Rama Navami celebrates the birth of the seventh incarnation of Lord Vishnu. Lord Rama was born in Ayodhya as the son of King Dasharatha and Queen Kausalya of the Raghu Kula (Solar Dynasty). He was born on the ninth day of Chaitra month, at noon. This day coincides with the ninth day of Chaitra (Vasanta) Navratri, which is the day the fasting concludes. As per the Gregorian calendar, the festival falls in the month of March or April.

The celebration of Rama Navami is done with devotion and joy. Houses are decorated and deity idols are beautifully decorated with flowers, clothes and jewels. The celebrations include fasting, singing of devotional songs, visiting temple and recitation of hymns from Rama Charitmanas. In some places, the celebrations start from the first day of Chaitra Navratri until Navami, while Rama Lila, a theatrical enactment of Ramayana, recitation of Ramayana, chariot procession of Rama, Sita and Laxman idols is done, discourse on Ramayana by story-tellers and satsangs are organized at few places.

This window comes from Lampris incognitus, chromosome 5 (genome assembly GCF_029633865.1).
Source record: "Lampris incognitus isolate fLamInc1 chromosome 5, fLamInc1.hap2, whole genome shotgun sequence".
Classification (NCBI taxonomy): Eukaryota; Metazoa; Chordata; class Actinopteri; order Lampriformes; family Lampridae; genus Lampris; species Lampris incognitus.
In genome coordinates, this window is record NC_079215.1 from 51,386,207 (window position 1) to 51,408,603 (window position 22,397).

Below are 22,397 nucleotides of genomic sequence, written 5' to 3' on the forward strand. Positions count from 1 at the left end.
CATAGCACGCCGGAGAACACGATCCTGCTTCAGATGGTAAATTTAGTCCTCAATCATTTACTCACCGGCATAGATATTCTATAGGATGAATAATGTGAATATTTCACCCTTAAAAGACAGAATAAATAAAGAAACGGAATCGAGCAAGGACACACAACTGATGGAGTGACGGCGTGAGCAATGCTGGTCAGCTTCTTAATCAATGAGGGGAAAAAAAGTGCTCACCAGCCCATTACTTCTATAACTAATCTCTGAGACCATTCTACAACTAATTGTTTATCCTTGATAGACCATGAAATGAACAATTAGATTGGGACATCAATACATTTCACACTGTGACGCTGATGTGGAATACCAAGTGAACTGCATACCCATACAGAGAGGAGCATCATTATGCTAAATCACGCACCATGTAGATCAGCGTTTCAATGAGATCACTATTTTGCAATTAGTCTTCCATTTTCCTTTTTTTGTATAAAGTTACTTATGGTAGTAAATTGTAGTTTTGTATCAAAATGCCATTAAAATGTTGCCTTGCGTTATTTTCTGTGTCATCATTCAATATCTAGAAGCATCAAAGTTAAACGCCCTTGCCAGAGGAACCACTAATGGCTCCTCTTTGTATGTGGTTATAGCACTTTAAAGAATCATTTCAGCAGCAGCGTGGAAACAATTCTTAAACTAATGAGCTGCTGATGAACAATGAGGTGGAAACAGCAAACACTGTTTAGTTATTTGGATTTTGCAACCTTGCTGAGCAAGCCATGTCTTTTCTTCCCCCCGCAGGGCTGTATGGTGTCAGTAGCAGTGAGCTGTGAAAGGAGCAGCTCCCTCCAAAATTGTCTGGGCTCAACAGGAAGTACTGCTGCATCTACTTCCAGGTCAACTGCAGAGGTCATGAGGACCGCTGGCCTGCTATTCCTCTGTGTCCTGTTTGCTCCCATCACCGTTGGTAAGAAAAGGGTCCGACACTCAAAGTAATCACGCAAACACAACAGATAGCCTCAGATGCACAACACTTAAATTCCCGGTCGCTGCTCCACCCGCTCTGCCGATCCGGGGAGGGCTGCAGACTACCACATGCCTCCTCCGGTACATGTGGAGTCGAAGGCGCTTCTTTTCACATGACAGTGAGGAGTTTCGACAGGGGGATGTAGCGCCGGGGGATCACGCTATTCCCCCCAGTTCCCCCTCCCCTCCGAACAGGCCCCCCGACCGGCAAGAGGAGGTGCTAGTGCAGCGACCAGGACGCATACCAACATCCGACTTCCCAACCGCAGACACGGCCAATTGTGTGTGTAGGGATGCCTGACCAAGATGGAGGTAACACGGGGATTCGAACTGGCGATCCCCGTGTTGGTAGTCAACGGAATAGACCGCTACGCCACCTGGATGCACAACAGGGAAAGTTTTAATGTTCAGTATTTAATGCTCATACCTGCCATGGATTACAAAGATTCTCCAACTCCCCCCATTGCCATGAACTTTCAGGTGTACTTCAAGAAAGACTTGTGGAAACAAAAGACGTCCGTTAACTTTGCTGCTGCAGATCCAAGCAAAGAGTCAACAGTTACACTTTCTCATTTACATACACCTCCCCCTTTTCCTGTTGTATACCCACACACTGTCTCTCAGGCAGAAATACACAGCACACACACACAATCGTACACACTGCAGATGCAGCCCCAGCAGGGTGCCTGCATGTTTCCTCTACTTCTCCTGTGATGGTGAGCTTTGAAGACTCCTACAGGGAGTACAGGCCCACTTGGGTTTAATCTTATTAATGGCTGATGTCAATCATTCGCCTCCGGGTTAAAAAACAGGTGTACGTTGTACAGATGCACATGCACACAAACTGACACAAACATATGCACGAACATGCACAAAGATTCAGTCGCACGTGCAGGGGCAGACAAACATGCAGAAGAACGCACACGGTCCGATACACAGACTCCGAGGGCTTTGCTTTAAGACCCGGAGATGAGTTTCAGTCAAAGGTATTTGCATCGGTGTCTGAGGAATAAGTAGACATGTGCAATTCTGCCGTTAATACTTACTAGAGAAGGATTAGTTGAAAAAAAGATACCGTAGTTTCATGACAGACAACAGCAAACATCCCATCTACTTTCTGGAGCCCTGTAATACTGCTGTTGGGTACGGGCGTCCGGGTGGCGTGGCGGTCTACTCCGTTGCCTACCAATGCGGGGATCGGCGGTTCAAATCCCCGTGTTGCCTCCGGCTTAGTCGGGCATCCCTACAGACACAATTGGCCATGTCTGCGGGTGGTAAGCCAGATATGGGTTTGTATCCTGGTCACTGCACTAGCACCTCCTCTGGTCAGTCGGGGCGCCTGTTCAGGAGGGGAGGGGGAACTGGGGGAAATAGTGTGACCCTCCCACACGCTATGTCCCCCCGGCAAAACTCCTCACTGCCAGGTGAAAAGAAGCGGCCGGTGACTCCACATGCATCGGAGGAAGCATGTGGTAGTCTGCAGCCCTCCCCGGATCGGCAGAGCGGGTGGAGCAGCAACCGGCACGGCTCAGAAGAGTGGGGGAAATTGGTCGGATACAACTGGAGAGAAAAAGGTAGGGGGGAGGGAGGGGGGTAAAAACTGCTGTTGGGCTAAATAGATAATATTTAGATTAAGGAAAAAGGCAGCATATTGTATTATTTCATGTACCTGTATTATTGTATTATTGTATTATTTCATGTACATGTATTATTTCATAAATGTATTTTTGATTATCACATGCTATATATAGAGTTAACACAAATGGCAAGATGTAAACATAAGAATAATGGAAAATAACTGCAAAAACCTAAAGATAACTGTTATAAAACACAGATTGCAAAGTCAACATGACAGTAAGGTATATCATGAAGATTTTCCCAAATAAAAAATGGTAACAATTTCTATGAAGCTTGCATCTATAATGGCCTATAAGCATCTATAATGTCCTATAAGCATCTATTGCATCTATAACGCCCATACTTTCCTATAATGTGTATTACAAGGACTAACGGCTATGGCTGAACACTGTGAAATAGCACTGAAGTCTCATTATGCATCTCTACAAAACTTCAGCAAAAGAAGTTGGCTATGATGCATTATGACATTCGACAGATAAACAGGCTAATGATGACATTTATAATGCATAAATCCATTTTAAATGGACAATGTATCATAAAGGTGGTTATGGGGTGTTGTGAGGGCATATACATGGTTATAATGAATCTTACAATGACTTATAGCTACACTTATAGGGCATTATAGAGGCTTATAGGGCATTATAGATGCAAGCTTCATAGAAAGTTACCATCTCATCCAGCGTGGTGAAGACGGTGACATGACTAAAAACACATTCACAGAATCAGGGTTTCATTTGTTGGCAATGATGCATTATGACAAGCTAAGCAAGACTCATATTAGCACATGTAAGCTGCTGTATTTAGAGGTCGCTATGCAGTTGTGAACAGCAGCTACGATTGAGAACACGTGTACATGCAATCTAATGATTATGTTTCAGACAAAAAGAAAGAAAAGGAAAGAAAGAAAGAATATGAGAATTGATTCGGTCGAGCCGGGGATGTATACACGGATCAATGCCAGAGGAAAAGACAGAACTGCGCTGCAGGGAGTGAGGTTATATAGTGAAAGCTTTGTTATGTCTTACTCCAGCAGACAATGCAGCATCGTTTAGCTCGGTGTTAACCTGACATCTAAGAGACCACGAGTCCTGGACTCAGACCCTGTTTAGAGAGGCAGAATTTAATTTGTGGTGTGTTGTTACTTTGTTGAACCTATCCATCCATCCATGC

See alsoEdit

References and notesEdit

  1. ^ "Rama Navami in India".
  2. ^ "Rama Navami in India". www.timeanddate.com. Retrieved 21 April 2021.
  3. ^ a b c d e Ram Navami BBC.
  4. ^ The nine-day festival of Navratri leading up to Sri Rama Navami has bhajans, kirtans and discourses in store for devoteesArchived 7 April 2009 at the Wayback Machine
  5. ^ a b c d Hindus around the world celebrate Ram Navami today, DNA, 8 April 2014
  6. ^ a b c James G. Lochtefeld (2002). The Illustrated Encyclopedia of Hinduism: N-Z. The Rosen Publishing Group. p. 562. ISBN 978-0-8239-3180-4.
  7. ^ Holiday Calendar, High Court of Karnataka, Government
  8. ^ Ramnavami The Times of India, 2 April 2009.
  9. ^ "President and PM greet people as India observes Ram Navami today". IANS. news.biharprabha.com. Retrieved 8 April 2014.
  10. ^ Ramnavami Govt. of India Portal.